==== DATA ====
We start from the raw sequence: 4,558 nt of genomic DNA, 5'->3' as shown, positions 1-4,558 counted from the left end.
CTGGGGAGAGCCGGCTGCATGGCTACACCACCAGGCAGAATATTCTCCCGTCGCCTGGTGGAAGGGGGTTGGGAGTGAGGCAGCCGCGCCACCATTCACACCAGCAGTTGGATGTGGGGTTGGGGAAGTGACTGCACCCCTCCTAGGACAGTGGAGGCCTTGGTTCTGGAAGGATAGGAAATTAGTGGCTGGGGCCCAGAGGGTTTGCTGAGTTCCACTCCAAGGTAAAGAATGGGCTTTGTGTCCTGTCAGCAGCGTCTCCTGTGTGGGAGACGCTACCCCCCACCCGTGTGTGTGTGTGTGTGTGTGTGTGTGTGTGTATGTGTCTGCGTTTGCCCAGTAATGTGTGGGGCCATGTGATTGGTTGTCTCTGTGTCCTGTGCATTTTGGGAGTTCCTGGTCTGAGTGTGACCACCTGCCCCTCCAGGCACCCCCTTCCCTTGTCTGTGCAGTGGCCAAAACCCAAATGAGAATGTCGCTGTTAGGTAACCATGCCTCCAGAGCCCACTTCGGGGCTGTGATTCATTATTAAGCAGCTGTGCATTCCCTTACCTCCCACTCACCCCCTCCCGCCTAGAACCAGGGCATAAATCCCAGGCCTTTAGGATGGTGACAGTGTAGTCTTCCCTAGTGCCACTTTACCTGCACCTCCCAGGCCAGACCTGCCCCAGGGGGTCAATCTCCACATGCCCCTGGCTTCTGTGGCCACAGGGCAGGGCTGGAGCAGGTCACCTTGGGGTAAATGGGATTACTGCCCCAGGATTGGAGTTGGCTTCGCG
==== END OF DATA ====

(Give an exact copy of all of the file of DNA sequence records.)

We start from the raw sequence: 4,558 nt of genomic DNA, 5'->3' as shown, positions 1-4,558 counted from the left end.
CTGGGGAGAGCCGGCTGCATGGCTACACCACCAGGCAGAATATTCTCCCGTCGCCTGGTGGAAGGGGGTTGGGAGTGAGGCAGCCGCGCCACCATTCACACCAGCAGTTGGATGTGGGGTTGGGGAAGTGACTGCACCCCTCCTAGGACAGTGGAGGCCTTGGTTCTGGAAGGATAGGAAATTAGTGGCTGGGGCCCAGAGGGTTTGCTGAGTTCCACTCCAAGGTAAAGAATGGGCTTTGTGTCCTGTCAGCAGCGTCTCCTGTGTGGGAGACGCTACCCCCCACCCGTGTGTGTGTGTGTGTGTGTGTGTGTGTGTGTATGTGTCTGCGTTTGCCCAGTAATGTGTGGGGCCATGTGATTGGTTGTCTCTGTGTCCTGTGCATTTTGGGAGTTCCTGGTCTGAGTGTGACCACCTGCCCCTCCAGGCACCCCCTTCCCTTGTCTGTGCAGTGGCCAAAACCCAAATGAGAATGTCGCTGTTAGGTAACCATGCCTCCAGAGCCCACTTCGGGGCTGTGATTCATTATTAAGCAGCTGTGCATTCCCTTACCTCCCACTCACCCCCTCCCGCCTAGAACCAGGGCATAAATCCCAGGCCTTTAGGATGGTGACAGTGTAGTCTTCCCTAGTGCCACTTTACCTGCACCTCCCAGGCCAGACCTGCCCCAGGGGGTCAATCTCCACATGCCCCTGGCTTCTGTGGCCACAGGGCAGGGCTGGAGCAGGTCACCTTGGGGTAAATGGGATTACTGCCCCAGGATTGGAGTTGGCTTCGCG